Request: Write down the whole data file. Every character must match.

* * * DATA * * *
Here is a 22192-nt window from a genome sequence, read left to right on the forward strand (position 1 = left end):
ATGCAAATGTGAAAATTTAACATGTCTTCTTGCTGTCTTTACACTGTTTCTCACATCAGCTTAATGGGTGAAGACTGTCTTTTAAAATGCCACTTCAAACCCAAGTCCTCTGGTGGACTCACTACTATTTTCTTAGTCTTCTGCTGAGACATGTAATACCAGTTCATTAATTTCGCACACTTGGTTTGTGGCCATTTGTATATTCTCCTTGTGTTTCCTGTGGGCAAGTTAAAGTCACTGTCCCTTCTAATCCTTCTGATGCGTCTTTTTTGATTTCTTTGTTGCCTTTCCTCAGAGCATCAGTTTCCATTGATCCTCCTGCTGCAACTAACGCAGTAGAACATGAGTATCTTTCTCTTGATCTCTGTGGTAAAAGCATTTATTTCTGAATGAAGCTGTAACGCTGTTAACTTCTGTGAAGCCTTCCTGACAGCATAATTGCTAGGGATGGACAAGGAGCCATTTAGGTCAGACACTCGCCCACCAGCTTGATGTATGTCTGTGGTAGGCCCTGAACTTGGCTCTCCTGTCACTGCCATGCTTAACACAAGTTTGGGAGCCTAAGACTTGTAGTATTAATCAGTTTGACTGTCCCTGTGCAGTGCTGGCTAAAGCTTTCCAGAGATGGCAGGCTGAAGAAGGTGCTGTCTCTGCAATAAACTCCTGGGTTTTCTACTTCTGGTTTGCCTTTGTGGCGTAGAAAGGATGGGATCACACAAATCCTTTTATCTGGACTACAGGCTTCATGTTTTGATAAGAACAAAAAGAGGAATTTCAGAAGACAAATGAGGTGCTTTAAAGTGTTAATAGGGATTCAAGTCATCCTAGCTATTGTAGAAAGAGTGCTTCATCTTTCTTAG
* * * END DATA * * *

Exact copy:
Here is a 22192-nt window from a genome sequence, read left to right on the forward strand (position 1 = left end):
ATGCAAATGTGAAAATTTAACATGTCTTCTTGCTGTCTTTACACTGTTTCTCACATCAGCTTAATGGGTGAAGACTGTCTTTTAAAATGCCACTTCAAACCCAAGTCCTCTGGTGGACTCACTACTATTTTCTTAGTCTTCTGCTGAGACATGTAATACCAGTTCATTAATTTCGCACACTTGGTTTGTGGCCATTTGTATATTCTCCTTGTGTTTCCTGTGGGCAAGTTAAAGTCACTGTCCCTTCTAATCCTTCTGATGCGTCTTTTTTGATTTCTTTGTTGCCTTTCCTCAGAGCATCAGTTTCCATTGATCCTCCTGCTGCAACTAACGCAGTAGAACATGAGTATCTTTCTCTTGATCTCTGTGGTAAAAGCATTTATTTCTGAATGAAGCTGTAACGCTGTTAACTTCTGTGAAGCCTTCCTGACAGCATAATTGCTAGGGATGGACAAGGAGCCATTTAGGTCAGACACTCGCCCACCAGCTTGATGTATGTCTGTGGTAGGCCCTGAACTTGGCTCTCCTGTCACTGCCATGCTTAACACAAGTTTGGGAGCCTAAGACTTGTAGTATTAATCAGTTTGACTGTCCCTGTGCAGTGCTGGCTAAAGCTTTCCAGAGATGGCAGGCTGAAGAAGGTGCTGTCTCTGCAATAAACTCCTGGGTTTTCTACTTCTGGTTTGCCTTTGTGGCGTAGAAAGGATGGGATCACACAAATCCTTTTATCTGGACTACAGGCTTCATGTTTTGATAAGAACAAAAAGAGGAATTTCAGAAGACAAATGAGGTGCTTTAAAGTGTTAATAGGGATTCAAGTCATCCTAGCTATTGTAGAAAGAGTGCTTCATCTTTCTTAG